Linked by Thom Holwerda on Mon 25th Oct 2010 21:43 UTC
PDAs, Cellphones, Wireless Well, this was inevitable. After Samsung and Sony Ericsson abandoning Symbian for their line of smartphones, and after Symbian Foundation executive director Lee Williams leaving the company for "personal reasons", there's now a report that the Symbian Foundation is winding down its operations, in preparation for closing up shop entirely.
E-mail Print r 0   · Read More · 40 Comment(s)
Thread beginning with comment 447333
To view parent comment, click here.
To read all comments associated with this story, please click here.
RE[6]: Misleading headline
by vivainio on Wed 27th Oct 2010 15:28 UTC in reply to "RE[5]: Misleading headline"
vivainio
Member since:
2008-12-26

There's no way that Nokia is going to get an instant installed base for Qt Quick or anything else with people installing it on their existing Symbian phones. You make it sound as if that is something that will magically happen.


It will happen through people downloading Qt programs from Ovi store. The trick is "smart installer":

http://wiki.forum.nokia.com/index.php/Nokia_Smart_Installer_for_Sym...

It downloads Qt from Nokia servers if the application to install requires Qt. This is managed by embedding the smart installer in .sis packages, so that it works on existing device base. I don't know the number of capable phones, but I know it's huge.

Reply Parent Score: 2

RE[7]: Misleading headline
by segedunum on Wed 27th Oct 2010 20:22 in reply to "RE[6]: Misleading headline"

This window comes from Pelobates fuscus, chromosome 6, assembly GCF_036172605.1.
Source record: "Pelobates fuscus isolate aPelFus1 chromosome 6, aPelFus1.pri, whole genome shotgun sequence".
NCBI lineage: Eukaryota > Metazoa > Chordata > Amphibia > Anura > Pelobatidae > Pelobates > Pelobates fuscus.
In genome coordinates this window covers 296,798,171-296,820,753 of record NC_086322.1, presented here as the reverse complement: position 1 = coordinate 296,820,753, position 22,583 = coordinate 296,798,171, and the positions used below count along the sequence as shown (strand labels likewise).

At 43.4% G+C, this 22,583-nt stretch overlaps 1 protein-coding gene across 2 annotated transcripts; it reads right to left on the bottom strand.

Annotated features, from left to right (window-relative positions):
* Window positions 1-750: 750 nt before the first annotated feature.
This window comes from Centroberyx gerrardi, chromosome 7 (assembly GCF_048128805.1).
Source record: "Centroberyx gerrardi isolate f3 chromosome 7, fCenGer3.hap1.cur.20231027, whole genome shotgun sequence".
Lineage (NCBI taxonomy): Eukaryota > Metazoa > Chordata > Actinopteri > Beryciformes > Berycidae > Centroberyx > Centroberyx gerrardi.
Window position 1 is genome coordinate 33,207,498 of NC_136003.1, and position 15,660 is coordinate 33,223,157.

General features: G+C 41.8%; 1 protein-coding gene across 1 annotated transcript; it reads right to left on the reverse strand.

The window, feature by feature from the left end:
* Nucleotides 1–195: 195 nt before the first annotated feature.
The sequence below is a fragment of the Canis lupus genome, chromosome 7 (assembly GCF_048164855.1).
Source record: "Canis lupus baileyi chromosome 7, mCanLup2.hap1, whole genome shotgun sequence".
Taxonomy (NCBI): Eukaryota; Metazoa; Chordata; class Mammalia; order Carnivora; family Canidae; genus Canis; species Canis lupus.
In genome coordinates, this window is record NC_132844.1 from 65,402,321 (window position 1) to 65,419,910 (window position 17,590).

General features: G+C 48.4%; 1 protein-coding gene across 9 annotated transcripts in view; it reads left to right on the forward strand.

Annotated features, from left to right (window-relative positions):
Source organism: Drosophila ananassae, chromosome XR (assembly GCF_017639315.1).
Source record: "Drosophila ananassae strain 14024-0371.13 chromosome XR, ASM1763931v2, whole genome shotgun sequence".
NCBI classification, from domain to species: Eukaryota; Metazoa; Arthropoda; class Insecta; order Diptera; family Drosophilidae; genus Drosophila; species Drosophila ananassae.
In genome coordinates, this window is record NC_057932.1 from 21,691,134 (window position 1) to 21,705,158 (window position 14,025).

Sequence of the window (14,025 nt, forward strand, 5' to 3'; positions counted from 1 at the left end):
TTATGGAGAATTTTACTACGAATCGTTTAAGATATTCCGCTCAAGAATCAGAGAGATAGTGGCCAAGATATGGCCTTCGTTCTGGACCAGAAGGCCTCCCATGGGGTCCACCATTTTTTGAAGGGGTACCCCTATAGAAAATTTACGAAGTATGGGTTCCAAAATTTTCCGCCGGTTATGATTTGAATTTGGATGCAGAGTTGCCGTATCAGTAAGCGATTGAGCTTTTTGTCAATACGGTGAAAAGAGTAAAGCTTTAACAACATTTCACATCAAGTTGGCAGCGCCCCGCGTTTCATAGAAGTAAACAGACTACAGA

segedunum Member since:
2005-07-06

It will happen through people downloading Qt programs from Ovi store. The trick is "smart installer":

For all the existing Symbian phones that don't have 'Ovi store' support then it really is neither here nor there since you're not going to get those phones upgraded. The Symbian installed base counts for zilch.

In addition, the Ovi store is still very much in its infancy and at the moment is still a knee-jerk reaction to the iPhone and Android stores. Qt development for these phones is still a massive, tacked on work-in-progress and a long way from where the competition currently sits. Case in point:

It downloads Qt from Nokia servers if the application to install requires Qt.

It's only now that Android is catching up with the iPhone store application base. Goodness knows how a third store will fair with a work-in-progress development environment.

I don't know the number of capable phones, but I know it's huge.

Really? It's going to be a very, very small proportion of the current Symbian installed base. Only all but the very recent phones will be capable out-of-the-box, we've established that few existing phones will be upgraded in a throwaway market and remember that larger and larger chunks of that recent sales share are being taken by the iPhone and Android phones. Look at it that way and Ovi store support is already shrinking.

The point is that you've tried to argue that the Symbian installed base counts for something, but it really doesn't. We've also veered off-topic somewhat.

Edited 2010-10-27 20:23 UTC

Reply Parent Score: 2